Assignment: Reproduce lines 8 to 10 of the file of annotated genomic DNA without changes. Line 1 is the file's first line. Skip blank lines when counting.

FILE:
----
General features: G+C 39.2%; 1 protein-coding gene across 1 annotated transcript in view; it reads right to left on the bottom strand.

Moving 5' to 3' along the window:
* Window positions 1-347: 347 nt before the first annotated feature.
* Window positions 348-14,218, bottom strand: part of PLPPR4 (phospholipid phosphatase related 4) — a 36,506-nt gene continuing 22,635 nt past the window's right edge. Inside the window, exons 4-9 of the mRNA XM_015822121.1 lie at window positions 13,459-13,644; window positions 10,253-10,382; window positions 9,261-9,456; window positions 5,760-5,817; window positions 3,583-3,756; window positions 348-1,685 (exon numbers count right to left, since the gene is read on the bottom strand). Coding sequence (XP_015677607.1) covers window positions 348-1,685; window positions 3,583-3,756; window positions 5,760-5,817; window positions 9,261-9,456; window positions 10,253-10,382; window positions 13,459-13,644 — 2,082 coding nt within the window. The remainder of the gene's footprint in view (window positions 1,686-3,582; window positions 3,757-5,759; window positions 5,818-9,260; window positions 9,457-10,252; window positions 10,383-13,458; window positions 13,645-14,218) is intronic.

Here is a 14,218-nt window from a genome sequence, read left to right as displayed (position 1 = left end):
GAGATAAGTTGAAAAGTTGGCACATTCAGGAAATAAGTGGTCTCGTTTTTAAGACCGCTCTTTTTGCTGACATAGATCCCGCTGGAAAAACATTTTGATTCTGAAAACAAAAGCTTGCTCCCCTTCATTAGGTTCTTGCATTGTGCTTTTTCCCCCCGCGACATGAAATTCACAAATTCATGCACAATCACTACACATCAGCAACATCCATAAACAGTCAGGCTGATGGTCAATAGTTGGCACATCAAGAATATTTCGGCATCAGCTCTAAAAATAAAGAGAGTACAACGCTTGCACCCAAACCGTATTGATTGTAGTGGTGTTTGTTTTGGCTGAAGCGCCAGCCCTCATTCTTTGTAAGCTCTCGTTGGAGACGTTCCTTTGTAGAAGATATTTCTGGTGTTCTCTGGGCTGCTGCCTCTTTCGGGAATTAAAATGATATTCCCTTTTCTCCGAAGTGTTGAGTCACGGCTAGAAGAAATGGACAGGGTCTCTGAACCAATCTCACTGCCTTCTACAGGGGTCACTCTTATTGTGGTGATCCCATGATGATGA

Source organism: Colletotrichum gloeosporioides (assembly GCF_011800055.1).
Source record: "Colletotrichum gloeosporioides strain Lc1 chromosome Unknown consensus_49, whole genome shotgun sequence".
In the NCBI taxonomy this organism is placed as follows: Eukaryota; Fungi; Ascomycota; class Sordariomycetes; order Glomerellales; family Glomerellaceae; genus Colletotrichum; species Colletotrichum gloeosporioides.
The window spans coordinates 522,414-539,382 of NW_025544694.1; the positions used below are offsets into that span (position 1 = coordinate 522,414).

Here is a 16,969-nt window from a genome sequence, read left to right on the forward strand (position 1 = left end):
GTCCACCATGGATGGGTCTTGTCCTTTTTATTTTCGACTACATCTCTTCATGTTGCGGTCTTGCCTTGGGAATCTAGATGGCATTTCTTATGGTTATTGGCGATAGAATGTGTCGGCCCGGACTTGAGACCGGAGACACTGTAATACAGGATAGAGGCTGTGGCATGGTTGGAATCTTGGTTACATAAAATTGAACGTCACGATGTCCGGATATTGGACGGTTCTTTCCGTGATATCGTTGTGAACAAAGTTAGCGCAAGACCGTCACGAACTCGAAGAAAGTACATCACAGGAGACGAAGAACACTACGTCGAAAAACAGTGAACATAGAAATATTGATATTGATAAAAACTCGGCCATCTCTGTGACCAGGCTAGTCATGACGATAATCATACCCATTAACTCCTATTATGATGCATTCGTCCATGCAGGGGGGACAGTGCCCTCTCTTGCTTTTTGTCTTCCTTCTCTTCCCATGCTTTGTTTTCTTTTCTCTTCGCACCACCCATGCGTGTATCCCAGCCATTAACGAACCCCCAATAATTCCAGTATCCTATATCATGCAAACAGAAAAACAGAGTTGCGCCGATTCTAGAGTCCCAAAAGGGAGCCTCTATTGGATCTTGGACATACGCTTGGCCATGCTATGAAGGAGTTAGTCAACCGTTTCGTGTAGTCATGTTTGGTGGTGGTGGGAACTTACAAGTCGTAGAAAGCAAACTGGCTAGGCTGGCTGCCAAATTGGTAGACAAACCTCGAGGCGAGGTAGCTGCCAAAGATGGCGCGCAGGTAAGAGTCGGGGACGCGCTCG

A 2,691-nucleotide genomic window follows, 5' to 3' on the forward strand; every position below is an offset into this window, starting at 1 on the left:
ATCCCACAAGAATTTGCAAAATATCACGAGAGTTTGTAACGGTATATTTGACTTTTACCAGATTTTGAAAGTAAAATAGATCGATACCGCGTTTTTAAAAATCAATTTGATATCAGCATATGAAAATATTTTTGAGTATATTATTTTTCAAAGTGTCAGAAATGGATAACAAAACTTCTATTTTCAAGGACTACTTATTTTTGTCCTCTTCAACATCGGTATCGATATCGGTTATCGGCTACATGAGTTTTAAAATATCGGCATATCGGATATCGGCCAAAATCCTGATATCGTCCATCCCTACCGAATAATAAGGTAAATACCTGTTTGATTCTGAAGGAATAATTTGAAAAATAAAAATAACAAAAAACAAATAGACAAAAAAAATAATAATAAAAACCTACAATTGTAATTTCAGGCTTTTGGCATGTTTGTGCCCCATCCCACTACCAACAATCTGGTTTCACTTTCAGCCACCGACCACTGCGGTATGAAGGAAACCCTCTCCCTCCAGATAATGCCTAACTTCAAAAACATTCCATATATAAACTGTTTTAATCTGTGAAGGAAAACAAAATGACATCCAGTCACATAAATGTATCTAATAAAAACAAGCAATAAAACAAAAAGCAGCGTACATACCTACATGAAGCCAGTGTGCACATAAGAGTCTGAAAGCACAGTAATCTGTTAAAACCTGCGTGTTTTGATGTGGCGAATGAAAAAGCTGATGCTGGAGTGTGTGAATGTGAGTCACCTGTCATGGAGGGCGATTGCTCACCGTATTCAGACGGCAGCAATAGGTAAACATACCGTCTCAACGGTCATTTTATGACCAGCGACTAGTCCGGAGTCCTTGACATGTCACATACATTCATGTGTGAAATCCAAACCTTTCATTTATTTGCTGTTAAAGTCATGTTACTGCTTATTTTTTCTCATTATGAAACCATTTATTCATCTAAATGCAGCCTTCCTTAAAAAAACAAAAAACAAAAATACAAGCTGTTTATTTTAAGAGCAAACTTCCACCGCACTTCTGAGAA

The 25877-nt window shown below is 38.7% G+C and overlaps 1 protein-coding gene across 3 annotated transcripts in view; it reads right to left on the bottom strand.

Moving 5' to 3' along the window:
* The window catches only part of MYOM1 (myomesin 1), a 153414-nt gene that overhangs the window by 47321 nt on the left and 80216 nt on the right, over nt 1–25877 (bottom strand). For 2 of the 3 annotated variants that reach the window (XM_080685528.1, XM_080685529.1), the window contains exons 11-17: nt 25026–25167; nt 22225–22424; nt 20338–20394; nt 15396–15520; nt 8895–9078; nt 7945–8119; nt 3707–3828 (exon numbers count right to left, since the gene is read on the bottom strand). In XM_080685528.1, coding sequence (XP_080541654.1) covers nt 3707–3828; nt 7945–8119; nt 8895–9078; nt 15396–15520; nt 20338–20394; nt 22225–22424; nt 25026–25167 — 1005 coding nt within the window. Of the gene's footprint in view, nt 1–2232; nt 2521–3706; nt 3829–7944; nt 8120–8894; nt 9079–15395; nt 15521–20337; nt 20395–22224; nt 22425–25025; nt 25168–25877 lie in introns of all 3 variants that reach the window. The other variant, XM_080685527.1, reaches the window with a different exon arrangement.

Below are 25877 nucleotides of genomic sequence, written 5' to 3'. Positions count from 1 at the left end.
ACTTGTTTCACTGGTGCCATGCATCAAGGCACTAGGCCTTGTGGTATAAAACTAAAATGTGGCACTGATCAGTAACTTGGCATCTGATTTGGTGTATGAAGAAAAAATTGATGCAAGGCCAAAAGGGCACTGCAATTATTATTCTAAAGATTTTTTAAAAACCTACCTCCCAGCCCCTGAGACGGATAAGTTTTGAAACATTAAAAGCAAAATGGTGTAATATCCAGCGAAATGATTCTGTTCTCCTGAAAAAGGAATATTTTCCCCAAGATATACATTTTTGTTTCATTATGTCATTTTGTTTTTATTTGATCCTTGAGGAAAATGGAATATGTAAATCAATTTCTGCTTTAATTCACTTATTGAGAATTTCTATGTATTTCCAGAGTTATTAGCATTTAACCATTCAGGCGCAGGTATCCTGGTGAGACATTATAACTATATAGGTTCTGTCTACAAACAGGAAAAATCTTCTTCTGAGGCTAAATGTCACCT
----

Source record: "Colletotrichum gloeosporioides strain Lc1 chromosome Unknown consensus_49, whole genome shotgun sequence".
In the NCBI taxonomy this organism is placed as follows: Eukaryota; Fungi; Ascomycota; class Sordariomycetes; order Glomerellales; family Glomerellaceae; genus Colletotrichum; species Colletotrichum gloeosporioides.
The window spans coordinates 522,414-539,382 of NW_025544694.1; the positions used below are offsets into that span (position 1 = coordinate 522,414).